The walls of the Clock Shop in downtown Frankfurt, Germany, are lined with timepieces of every kind, from cuckoo clocks to digital watches. It's a testament to the store's 55-year history as a functioning business.
One of the things that has remained constant for much of that time is the store's relationship with its bank, owner Basia Szlomowicz says.
"They know us," she says. For years, the bank, which she doesn't want to name, has extended credit to her family when they needed it. But in the wake of the financial crisis, small businesses like hers have had a tougher time getting credit.
"Now you have fixed [credit]. This is the amount, not more," Szlomowicz says. "If you need more, you have to ask."
In Europe, businesses of every size tend to rely much more heavily on banks to operate, especially compared with U.S. companies, says Nicolas Veron, a senior fellow at the Brussels-based research institute Bruegel. He says U.S. companies have a much broader array of credit choices available to them.
Since European businesses are so dependent on banks, restoring Europe's feeble economy will depend to a great extent on whether its troubled banking sector can recover.
A Bank Health Assessment
Just as in the U.S., many large European financial institutions came through the financial crisis saddled with bad debt, such as Greek bonds and subprime mortgage bonds. In a few cases, such as the French-Belgian bank Dexia, governments had to come to the rescue by taking them over.
That happened in the U.S., too, says Yalman Onaran, author of the book Zombie Banks: How Broken Banks and Debtor Nations Are Crippling the Global Economy. The situation was different in Europe, though, he says.
"In Europe, there are so many examples in so many countries, and the repercussions of their 'zombies' is also problematic for our banking system, too," Onaran says. "I mean, our banks lend to their banks."
Veron says the banking system has been fragile since October 2008 "and has never got back to normal."
The condition of the European banks varies enormously. Still, assessing the condition of banks can be a murky task. Many hold assets that remain difficult to value. Regulations and accounting rules vary by country. Moreover, many European banks aren't traded on the stock market and may not release financial data.
Meanwhile, the sovereign debt crisis has cut a swath through the industry. Many banks had loaded up on government bonds, and when those bonds lost value, they found themselves in a precarious position. Investors were scared off, making it tougher for the banks to raise the short-term funds they need to operate.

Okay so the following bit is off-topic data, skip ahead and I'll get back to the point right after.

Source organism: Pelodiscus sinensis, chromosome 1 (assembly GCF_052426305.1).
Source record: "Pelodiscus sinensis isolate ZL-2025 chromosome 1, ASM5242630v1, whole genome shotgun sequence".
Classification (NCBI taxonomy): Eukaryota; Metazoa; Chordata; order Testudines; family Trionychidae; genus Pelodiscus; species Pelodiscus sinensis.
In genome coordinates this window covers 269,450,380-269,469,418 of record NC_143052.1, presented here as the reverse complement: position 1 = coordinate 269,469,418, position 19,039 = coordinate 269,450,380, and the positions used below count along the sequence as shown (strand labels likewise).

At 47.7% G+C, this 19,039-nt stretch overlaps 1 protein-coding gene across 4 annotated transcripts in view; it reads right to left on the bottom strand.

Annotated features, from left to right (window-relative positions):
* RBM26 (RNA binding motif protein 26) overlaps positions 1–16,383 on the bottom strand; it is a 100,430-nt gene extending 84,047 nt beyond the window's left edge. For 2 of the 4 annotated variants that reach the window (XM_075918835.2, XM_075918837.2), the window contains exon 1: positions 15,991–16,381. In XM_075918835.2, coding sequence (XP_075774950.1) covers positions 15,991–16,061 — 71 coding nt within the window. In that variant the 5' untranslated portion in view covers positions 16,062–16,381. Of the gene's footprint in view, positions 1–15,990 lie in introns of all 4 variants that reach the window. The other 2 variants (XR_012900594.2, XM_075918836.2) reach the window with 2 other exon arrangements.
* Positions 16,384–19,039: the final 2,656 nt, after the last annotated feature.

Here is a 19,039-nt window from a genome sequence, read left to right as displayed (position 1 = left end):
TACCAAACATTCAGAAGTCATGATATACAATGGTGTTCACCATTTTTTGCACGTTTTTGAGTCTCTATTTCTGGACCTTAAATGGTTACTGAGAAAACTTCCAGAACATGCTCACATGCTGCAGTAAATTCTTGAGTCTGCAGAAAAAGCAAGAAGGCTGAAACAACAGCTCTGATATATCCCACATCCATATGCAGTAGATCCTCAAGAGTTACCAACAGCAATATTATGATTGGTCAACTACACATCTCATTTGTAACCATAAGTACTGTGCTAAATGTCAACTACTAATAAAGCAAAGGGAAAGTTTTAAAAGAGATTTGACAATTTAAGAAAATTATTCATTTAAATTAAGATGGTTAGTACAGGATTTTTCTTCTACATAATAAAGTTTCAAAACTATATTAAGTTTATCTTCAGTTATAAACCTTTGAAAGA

The European Central Bank had to ride to the rescue with short-term injections of capital. The moves helped avert a crisis, and credit conditions have largely improved, says ECB Vice President Vitor Constancio.
However, the ECB's moves can't reverse the fortunes of a bank that is truly insolvent — and they weren't meant to, he says.
Now the industry is facing a new problem. Last October, regulators demanded that banks shore up their balance sheets by adding a total of 115 billion euros to their loan reserves by June, part of a renewed push to restore the industry's credibility.
It's not clear where the banks will get the money, though. The International Monetary Fund warned last week that the banks could cut back on lending in an effort to improve their capital levels. With the continent on the verge of a recession, IMF officials say, that is exactly the wrong thing to do. The IMF warned that a credit slowdown would hit already-troubled countries like Italy and Spain the hardest.
"They're afraid of a massive process of bank deleveraging, banks shrinking their balance sheets and not lending and not taking risks, and this is bad for the economy," Veron says.
For all the banks' troubles, they also have one big thing in their favor, says Gregory Turnbull-Schwartz, an investment manager at Kames Capital. In the end, governments won't let them fail, he says.
"They do have a problem, and it's something that, for a bank analyst, is kind of concerning. However, I do think government support, despite the rhetoric, is still there," Turnbull-Schwartz says. "I don't think we're at the stage where governments in the U.K. and Europe, or even in the United States for that matter, are going to stand by and let one of the large banks go under."
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